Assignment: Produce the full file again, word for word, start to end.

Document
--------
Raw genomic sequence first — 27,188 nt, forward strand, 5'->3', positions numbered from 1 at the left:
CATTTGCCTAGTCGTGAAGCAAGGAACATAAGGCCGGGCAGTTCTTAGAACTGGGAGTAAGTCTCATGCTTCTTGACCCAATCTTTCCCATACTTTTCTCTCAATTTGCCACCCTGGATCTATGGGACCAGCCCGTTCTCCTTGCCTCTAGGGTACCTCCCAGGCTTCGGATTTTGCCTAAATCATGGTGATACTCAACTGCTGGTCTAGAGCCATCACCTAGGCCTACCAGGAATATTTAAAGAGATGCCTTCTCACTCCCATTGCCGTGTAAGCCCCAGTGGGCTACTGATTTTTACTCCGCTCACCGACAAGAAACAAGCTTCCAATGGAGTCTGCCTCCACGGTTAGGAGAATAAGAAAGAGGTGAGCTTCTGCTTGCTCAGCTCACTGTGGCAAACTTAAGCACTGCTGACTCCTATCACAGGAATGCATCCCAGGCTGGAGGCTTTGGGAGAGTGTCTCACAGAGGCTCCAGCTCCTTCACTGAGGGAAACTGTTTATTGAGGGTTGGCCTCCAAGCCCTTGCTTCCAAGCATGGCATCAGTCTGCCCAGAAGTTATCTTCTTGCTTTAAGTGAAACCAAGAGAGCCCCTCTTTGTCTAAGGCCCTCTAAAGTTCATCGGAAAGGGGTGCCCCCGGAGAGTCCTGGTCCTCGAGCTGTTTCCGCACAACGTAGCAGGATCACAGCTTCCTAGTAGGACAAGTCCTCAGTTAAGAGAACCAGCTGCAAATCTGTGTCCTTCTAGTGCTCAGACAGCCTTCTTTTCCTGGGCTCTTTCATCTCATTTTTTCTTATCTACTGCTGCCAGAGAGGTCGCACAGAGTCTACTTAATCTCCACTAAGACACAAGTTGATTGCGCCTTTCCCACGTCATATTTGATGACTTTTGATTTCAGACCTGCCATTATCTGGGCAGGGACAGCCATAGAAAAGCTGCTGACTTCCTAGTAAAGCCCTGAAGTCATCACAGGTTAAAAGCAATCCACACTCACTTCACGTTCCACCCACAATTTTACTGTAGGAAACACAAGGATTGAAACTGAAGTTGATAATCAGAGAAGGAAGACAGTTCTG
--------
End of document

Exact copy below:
Raw genomic sequence first — 27,188 nt, forward strand, 5'->3', positions numbered from 1 at the left:
CATTTGCCTAGTCGTGAAGCAAGGAACATAAGGCCGGGCAGTTCTTAGAACTGGGAGTAAGTCTCATGCTTCTTGACCCAATCTTTCCCATACTTTTCTCTCAATTTGCCACCCTGGATCTATGGGACCAGCCCGTTCTCCTTGCCTCTAGGGTACCTCCCAGGCTTCGGATTTTGCCTAAATCATGGTGATACTCAACTGCTGGTCTAGAGCCATCACCTAGGCCTACCAGGAATATTTAAAGAGATGCCTTCTCACTCCCATTGCCGTGTAAGCCCCAGTGGGCTACTGATTTTTACTCCGCTCACCGACAAGAAACAAGCTTCCAATGGAGTCTGCCTCCACGGTTAGGAGAATAAGAAAGAGGTGAGCTTCTGCTTGCTCAGCTCACTGTGGCAAACTTAAGCACTGCTGACTCCTATCACAGGAATGCATCCCAGGCTGGAGGCTTTGGGAGAGTGTCTCACAGAGGCTCCAGCTCCTTCACTGAGGGAAACTGTTTATTGAGGGTTGGCCTCCAAGCCCTTGCTTCCAAGCATGGCATCAGTCTGCCCAGAAGTTATCTTCTTGCTTTAAGTGAAACCAAGAGAGCCCCTCTTTGTCTAAGGCCCTCTAAAGTTCATCGGAAAGGGGTGCCCCCGGAGAGTCCTGGTCCTCGAGCTGTTTCCGCACAACGTAGCAGGATCACAGCTTCCTAGTAGGACAAGTCCTCAGTTAAGAGAACCAGCTGCAAATCTGTGTCCTTCTAGTGCTCAGACAGCCTTCTTTTCCTGGGCTCTTTCATCTCATTTTTTCTTATCTACTGCTGCCAGAGAGGTCGCACAGAGTCTACTTAATCTCCACTAAGACACAAGTTGATTGCGCCTTTCCCACGTCATATTTGATGACTTTTGATTTCAGACCTGCCATTATCTGGGCAGGGACAGCCATAGAAAAGCTGCTGACTTCCTAGTAAAGCCCTGAAGTCATCACAGGTTAAAAGCAATCCACACTCACTTCACGTTCCACCCACAATTTTACTGTAGGAAACACAAGGATTGAAACTGAAGTTGATAATCAGAGAAGGAAGACAGTTCTG